A major pension reform became law in Argentina early Tuesday morning after violent protests rocked the nation's capital, Buenos Aires, on Monday.
Rioters threw rocks and Molotov cocktails while police fought back with rubber bullets and tear gas Monday afternoon. More than 160 were injured, including 88 police officers and 74 protesters, according to state-run news agency Telam.
Lawmakers had spent more than 12 hours debating the economic reform that will reduce pension payments to individuals. The new law revises the size of the payment four times a year instead of twice a year, the way it did under the old system. The new formula also bases payments mostly on inflation, which is falling. The previous law calculated payments based on wages and social security contributions.
The 127-118 vote narrowly passed shortly after 5 a.m. ET on Tuesday. Lawmakers had been debating in Congress all night.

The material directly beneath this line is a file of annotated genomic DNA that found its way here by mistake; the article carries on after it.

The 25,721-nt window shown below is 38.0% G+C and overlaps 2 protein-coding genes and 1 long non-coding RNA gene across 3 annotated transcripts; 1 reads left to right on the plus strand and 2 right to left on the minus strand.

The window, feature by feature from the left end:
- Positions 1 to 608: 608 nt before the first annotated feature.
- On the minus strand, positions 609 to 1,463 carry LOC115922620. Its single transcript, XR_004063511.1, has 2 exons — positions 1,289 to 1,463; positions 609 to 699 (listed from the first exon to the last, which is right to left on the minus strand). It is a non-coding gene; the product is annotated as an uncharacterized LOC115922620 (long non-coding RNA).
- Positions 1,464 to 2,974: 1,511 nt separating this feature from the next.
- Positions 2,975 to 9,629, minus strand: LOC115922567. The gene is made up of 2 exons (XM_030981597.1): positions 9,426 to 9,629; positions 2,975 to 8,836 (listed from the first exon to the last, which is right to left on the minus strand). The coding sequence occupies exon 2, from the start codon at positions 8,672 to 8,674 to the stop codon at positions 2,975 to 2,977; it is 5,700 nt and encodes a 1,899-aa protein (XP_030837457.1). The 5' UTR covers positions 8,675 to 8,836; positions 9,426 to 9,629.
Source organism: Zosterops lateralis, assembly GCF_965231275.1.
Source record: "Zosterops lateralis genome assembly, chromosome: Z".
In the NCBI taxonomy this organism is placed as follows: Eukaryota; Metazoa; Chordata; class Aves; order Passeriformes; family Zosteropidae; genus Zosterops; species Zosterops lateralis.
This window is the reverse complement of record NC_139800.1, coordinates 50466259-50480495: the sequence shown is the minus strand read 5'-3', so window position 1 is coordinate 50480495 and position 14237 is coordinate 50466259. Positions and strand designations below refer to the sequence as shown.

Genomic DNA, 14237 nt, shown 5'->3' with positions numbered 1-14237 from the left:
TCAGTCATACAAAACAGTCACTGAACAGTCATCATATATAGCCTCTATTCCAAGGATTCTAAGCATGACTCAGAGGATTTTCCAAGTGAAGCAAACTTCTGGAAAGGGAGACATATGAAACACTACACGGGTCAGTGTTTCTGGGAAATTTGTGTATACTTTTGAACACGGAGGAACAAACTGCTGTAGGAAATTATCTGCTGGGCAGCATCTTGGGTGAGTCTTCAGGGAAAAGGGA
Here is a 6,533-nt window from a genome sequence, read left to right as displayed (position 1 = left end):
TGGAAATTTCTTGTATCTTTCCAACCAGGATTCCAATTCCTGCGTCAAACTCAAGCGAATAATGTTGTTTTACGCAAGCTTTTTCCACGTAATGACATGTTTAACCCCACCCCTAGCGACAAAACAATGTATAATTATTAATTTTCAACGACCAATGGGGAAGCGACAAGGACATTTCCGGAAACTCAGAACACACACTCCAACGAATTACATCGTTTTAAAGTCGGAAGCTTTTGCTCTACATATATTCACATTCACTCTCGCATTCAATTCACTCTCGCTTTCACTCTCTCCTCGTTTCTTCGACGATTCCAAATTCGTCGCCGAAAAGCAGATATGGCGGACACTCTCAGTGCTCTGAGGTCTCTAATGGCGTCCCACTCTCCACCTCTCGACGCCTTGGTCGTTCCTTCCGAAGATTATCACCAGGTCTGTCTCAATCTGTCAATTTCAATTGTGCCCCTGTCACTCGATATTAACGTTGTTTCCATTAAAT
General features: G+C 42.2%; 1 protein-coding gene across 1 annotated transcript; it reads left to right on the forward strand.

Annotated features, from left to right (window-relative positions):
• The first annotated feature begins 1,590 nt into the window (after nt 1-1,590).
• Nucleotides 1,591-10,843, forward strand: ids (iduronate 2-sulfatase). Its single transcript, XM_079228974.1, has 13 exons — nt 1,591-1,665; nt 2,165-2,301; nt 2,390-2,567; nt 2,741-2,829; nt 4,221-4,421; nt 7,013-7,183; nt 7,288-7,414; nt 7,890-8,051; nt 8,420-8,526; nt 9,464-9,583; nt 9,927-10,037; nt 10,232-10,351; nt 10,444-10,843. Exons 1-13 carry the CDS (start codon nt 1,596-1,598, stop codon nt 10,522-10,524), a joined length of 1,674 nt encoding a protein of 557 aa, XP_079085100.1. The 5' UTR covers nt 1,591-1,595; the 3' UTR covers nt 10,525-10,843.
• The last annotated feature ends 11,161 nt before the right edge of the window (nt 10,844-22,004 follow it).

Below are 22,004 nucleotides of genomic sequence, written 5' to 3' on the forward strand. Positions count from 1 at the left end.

It's a big victory for President Mauricio Macri, whose pro-business administration pushed the reform through Congress after a resounding mid-term election in October for Macri's party called Cambiemos or "Let's Change."
Critics argue it will hurt retirees, who paid into the system for much of their working lives, by reducing their income.
Macri's administration says the reform will save the government roughly 60 billion pesos ($3.4 billion) next year. The aim of the reform ultimately is to reduce Argentina's large fiscal deficit.
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